North Carolina (11-2) vs. Clemson (7-5)
Chapel Hill, N.C. – Smith Center
Wednesday, 7 p.m.
ESPN2 (Dave O’Brien, Jay Bilas)
“We’re just struggling right now because we don’t have a great perimeter driver to break teams down. It makes it hard for us.” – Clemson head coach Brad Brownell on his team’s offensive struggles following last week’s loss at Georgia
Season to Date: Clemson enters Wednesday’s contest with a 7-5 record. After winning six of their first eight games, the Tigers have dropped three of their last four, beginning with a 51-50 loss to Alabama and ending with a 23-point blowout at Georgia on Dec. 22. Clemson’s best win to date is likely a 76-58 decision over Rutgers, which is ranked No. 244 in the RPI.
A Blossoming Game: Junior forward Jaron Blossomgame has improved his status as Clemson’s primary offensive weapon, averaging 15.4 points per game on 55 percent shooting. He’s also the Tigers’ biggest threat on the boards, averaging a team-high 6.9 rebounds per contest, as well as a capable outside shooter (42.9 percent on 28 3-point attempts). Blossomgame will give UNC’s interior defense a legitimate test to start conference play.
Perimeter Threat: Donte Grantham has the most potential on the Clemson roster to capitalize on UNC’s struggles at defending the 3-point shot. The sophomore guard leads the Tigers in made 3-pointers with 24 through 12 games, knocking down 36.9 percent of his attempts. He’s a high-volume outside shooter who has potential to stretch the floor in tandem with Blossomgame’s post work. Clemson ranks 87th nationally in made 3-pointers (8.1) and 135th in 3-point field goal percentage (35.3), while UNC ranks 316th in 3-point field goal percentage defense (38.2).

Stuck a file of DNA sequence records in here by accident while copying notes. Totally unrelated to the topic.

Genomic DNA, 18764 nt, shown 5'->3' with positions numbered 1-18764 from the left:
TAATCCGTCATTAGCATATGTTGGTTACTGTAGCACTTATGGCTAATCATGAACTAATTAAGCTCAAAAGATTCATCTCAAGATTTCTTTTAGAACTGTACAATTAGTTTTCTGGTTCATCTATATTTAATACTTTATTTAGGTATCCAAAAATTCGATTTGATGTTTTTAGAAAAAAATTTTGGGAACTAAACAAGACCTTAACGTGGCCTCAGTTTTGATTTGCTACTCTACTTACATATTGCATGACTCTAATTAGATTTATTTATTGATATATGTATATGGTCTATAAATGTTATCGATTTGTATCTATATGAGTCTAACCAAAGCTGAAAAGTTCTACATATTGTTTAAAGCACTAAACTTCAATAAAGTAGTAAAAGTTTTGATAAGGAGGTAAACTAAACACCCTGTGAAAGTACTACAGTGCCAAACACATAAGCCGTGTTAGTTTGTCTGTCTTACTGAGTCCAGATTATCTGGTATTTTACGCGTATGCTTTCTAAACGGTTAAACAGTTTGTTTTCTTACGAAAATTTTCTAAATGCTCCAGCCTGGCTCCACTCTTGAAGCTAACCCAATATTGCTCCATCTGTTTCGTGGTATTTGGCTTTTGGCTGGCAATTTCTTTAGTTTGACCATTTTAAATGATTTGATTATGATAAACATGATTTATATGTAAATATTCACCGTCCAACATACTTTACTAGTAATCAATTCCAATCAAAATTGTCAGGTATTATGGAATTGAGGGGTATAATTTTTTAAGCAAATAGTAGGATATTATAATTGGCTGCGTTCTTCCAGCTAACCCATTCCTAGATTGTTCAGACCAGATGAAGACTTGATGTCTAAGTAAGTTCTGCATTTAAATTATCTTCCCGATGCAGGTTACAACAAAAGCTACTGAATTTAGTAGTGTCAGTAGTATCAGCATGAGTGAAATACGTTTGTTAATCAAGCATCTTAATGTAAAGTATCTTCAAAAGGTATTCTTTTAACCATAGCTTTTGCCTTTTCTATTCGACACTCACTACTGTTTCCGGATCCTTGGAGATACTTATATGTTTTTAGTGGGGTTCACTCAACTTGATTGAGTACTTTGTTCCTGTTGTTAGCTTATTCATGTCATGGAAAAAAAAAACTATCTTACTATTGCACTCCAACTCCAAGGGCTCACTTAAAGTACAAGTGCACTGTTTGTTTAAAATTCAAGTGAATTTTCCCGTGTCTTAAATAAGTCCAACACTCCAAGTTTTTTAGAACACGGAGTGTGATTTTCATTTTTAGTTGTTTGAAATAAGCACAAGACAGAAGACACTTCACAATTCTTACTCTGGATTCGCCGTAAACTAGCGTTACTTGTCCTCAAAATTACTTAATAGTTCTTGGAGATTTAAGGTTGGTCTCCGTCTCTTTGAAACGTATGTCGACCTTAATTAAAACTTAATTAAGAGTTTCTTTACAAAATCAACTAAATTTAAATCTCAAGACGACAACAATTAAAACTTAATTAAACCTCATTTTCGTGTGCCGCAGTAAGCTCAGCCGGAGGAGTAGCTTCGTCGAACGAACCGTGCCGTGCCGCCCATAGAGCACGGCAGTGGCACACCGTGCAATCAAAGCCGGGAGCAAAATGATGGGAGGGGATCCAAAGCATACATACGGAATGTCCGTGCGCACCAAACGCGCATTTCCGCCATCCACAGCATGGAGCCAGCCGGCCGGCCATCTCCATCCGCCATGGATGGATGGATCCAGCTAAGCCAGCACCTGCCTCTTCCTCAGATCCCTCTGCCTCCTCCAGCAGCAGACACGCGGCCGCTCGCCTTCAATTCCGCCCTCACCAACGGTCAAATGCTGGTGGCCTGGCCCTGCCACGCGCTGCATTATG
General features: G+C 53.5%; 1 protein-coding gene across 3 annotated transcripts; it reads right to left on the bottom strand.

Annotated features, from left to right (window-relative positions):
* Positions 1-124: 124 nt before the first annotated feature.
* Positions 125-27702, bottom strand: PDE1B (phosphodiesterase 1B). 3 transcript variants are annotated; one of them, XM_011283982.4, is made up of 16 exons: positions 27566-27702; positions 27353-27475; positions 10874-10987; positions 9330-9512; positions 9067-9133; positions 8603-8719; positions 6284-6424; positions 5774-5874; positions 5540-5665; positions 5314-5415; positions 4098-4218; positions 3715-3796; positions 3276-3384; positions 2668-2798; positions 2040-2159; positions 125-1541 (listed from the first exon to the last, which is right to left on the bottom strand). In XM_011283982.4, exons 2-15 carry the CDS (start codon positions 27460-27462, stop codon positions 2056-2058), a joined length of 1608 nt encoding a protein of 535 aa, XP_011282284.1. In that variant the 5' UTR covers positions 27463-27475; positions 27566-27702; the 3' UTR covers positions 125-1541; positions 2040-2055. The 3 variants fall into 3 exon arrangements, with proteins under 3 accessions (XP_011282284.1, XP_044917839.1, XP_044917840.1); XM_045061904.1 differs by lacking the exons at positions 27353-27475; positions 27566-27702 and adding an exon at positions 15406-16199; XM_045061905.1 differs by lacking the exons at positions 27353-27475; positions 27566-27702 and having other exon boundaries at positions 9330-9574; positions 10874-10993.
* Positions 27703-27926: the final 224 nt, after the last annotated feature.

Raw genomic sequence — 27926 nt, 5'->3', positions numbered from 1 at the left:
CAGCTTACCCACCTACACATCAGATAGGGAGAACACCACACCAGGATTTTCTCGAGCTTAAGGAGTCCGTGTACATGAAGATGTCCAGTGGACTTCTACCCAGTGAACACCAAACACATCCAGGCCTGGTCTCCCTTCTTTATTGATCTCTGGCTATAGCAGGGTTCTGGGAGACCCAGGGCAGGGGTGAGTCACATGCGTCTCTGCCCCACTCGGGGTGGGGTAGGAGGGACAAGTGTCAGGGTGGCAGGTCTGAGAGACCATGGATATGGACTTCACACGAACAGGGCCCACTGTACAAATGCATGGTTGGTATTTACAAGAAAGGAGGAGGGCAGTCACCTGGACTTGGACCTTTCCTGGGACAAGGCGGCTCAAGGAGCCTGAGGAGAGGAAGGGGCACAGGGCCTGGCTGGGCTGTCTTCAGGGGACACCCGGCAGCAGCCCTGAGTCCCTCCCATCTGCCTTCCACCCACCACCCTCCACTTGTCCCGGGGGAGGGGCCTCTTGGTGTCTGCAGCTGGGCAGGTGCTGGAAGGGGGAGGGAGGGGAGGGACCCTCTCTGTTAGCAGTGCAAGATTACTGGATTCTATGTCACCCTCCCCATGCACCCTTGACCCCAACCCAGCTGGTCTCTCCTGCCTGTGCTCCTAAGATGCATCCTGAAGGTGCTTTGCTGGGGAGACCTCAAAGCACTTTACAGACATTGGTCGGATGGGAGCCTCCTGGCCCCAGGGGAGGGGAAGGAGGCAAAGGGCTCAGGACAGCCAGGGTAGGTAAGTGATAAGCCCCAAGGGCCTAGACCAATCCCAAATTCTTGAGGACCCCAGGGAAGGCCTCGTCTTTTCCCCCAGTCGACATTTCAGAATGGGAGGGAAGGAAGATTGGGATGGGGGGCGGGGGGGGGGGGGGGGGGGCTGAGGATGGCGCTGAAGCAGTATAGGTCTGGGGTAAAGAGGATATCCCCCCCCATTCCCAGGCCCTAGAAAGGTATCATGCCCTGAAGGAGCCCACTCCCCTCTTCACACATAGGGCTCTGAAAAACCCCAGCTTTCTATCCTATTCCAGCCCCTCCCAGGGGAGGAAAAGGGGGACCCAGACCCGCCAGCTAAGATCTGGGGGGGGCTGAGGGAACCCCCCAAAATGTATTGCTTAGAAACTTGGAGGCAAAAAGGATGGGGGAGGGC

Offensive Struggles: Brad Brownell’s grind-it-out style is made all the more difficult to execute when the shots fall to fall as has been the case this season. Clemson is shooting 43.3 percent from the floor (204th nationally), although its aforementioned success from long range boosts its effective field goal percentage to 50.4 (132nd), according to kenpom.com. Each of the Tigers’ wins this season has come when holding the opponent to under 60 points. Conversely, North Carolina has scored more than 89 points in each of its last nine games.
Thought It Was a Drought: Clemson has lost its last two games, both largely in part due to backbreaking first-half droughts. Against South Carolina on Dec. 18, Clemson allowed a 24-1 run, turning a 13-9 lead into a 35-14 deficit. Against Georgia four days later, the Tigers again built an early lead, this time up 13-5, but watched it crumble after the Bulldogs ignited a 23-3 run. Clemson’s lone field goal in the final 11:15 of the first half against Georgia can on a buzzer beater.
Stats of Note: Clemson has a winning record due to a combination of solid defense and taking care of the basketball. The Tigers rank 58th nationally in field goal percentage defense (39.4), 41st in assist-turnover ratio (1.38) and 20th in turnovers per game (10.4).
Last Meeting: Justin Jackson scored 13 points on 6-of-8 shooting in leading UNC past Clemson, 74-50, at Littlejohn Coliseum on Jan. 3, 2015. Kennedy Meeks added 12 points and 12 rebounds. The Tar Heels held the Tigers to 28.3 percent shooting, including a 17.9 percent effort in the first half.
Series History: UNC leads the all-time series, 129-20, and has won 17 of the last 18 meetings. Clemson is 0-57 all-time in Chapel Hill, which is the longest such losing streak by one program to another in NCAA history.
12 Avry Holmes (6-2, 195, Jr.) – 9.8 ppg, 3.2 apg
20 Jordan Roper (6-0, 165, Sr.) - 8.1 ppg, 3.7 apg
15 Donte Grantham (6-8, 210, So.) - 10.5 ppg, 4.5 rpg
5 Jaron Blossomgame (6-7, 220, Jr.) - 15.4 ppg, 6.9 rpg
50 Sidy Djitte (6-10, 240, Jr.) - 4.8 ppg, 6.3 rpg
35 Landry Nnoko (6-10, 255, Sr.) - 8.3 ppg, 5.7 rpg
10 Gabe DeVoe (6-3, 205, So.) – 5.6 ppg, 3.7 rpg